The patient should be educated on common indicators of the onset of DVT.  Generally, the patient experiences general body weakness. This symptom is nonspecific as many health conditions make the patient to be generally weak (Bagot & Tait, 2012).  However, if the patient experiences oedema in the affected extremity and feels a bumpy knotty vein, she should seek medical attention immediately.  The patient is likely to experience throbbing aching pain on the affected extremity especially during movement (Dunphy et al., 2012).

Nursing Care plans (Songwathana, Promlek & Naka, 2011);

a) Maintain tissue perfusion to manage the thrombus

b) Minimize patient paint to promote maximum patient comfort

c) Prevention of further complication

d) Providing patient education on the disease process and treatment regimen


Discharge the patient when:

a) Tissue perfusion improved in the limb affected

b) Pain and discomfort is resolved

c) Further complication is prevented

d) Disease prognosis and therapeutic needs is well understood

e) Care plan is put in place to meet further needs after discharge

Discharge itemProcedure steps suggestedRN Initials once completed
Reconciliation of medicationRN discusses with the patient/caregiver the post discharge medication including the interaction and side effects. Patient understands the alternative medications  and their consequences   Patient/caregiver given list of post-discharge medication-pharmacists involved if necessary. Patient should call in for any new prescriptions Confirms medication are available in the pharmacy and covered by patients medical cover post discharge RN describes the benefits for medication adherence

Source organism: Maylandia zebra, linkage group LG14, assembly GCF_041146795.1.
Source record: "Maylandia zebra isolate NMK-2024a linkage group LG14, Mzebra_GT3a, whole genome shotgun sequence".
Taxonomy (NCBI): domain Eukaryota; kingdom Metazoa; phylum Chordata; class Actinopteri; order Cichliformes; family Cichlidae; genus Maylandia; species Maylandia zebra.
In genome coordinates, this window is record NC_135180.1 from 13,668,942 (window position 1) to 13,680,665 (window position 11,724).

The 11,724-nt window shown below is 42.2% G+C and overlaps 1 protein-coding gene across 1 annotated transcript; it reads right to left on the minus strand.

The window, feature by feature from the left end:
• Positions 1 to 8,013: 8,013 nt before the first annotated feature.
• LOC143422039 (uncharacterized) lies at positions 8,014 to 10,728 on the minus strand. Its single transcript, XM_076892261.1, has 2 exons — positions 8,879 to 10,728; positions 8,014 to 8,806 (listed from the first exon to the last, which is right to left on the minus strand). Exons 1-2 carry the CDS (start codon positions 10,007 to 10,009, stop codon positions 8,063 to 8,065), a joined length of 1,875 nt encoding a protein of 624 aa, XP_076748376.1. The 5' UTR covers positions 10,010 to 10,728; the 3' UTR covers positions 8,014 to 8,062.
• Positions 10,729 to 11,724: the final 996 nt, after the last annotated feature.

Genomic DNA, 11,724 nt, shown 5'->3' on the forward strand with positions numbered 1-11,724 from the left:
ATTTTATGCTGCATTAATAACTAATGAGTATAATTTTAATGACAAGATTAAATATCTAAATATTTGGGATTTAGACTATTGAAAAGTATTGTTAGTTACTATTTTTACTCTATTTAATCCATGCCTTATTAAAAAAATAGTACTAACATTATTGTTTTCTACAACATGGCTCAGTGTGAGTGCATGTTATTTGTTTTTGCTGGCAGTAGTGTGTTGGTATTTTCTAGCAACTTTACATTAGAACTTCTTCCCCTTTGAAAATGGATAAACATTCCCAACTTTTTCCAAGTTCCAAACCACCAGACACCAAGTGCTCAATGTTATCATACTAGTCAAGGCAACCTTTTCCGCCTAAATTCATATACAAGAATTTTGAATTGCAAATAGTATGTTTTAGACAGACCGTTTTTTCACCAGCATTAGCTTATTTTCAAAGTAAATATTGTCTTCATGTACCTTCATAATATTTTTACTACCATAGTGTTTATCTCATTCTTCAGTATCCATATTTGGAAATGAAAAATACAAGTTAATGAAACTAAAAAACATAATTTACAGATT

Transition record RN completes  written transition/discharge summary  Discharge plan reconciled with the transition record and care plan clinical guidelines 
Patient instructionsPatient/caregiver provided with simple instructions for primary language of the patient and the care provider. The format is individualised in a manner that patient and caregiver understands, no use of clinical abbreviations  Patient advised not to stop or introduce new treatment without talking to the physician Patient/care giver is  educated on the  vital signs and symptoms for recurrent DVT 
Follow up Patient appointment for  follow-up care is done Patient provided with name, address, phone number of healthcare provider, date and time is indicated. Reason for the visit is written in a way that the patient and caregiver understands Patient/caregiver is encouraged to carry with them the medication list to healthcare provider involved in delivery of their care 

Patient counselling for DVT and anti-coagulant therapy

The healthcare provider should review the disease pathophysiology describing possible complications and their clinical manifestation. The patient is taught about the symptoms that they should do if they experience pain, swelling tenderness, redness or other discolouration of the affected leg, rapid pulse, shortness of breath, chest pains, coughing up of blood and raid pulse (Schulman, 2014). These adverse reactions should be checked when taking anticoagulants. The patient should contact her healthcare provider immediately (Davies, Lumsden, & Vykoukal, 2011). This increases the patient/care giver knowledge base from which they can make informed choices.

The patient should be advised to balance between activity and rest. Rest is important as it reduces oxygen demands and nutrients demands of the compromised tissues. The risks for fragmentation of thrombus are reduced significantly. Attaining the balance is important as it prevents further exhaustion.  However, prolonged rest is dangerous too. The patient is referred to a physiotherapist to identify the most appropriate individualized activity program (Nyamekye & Merker, 2012).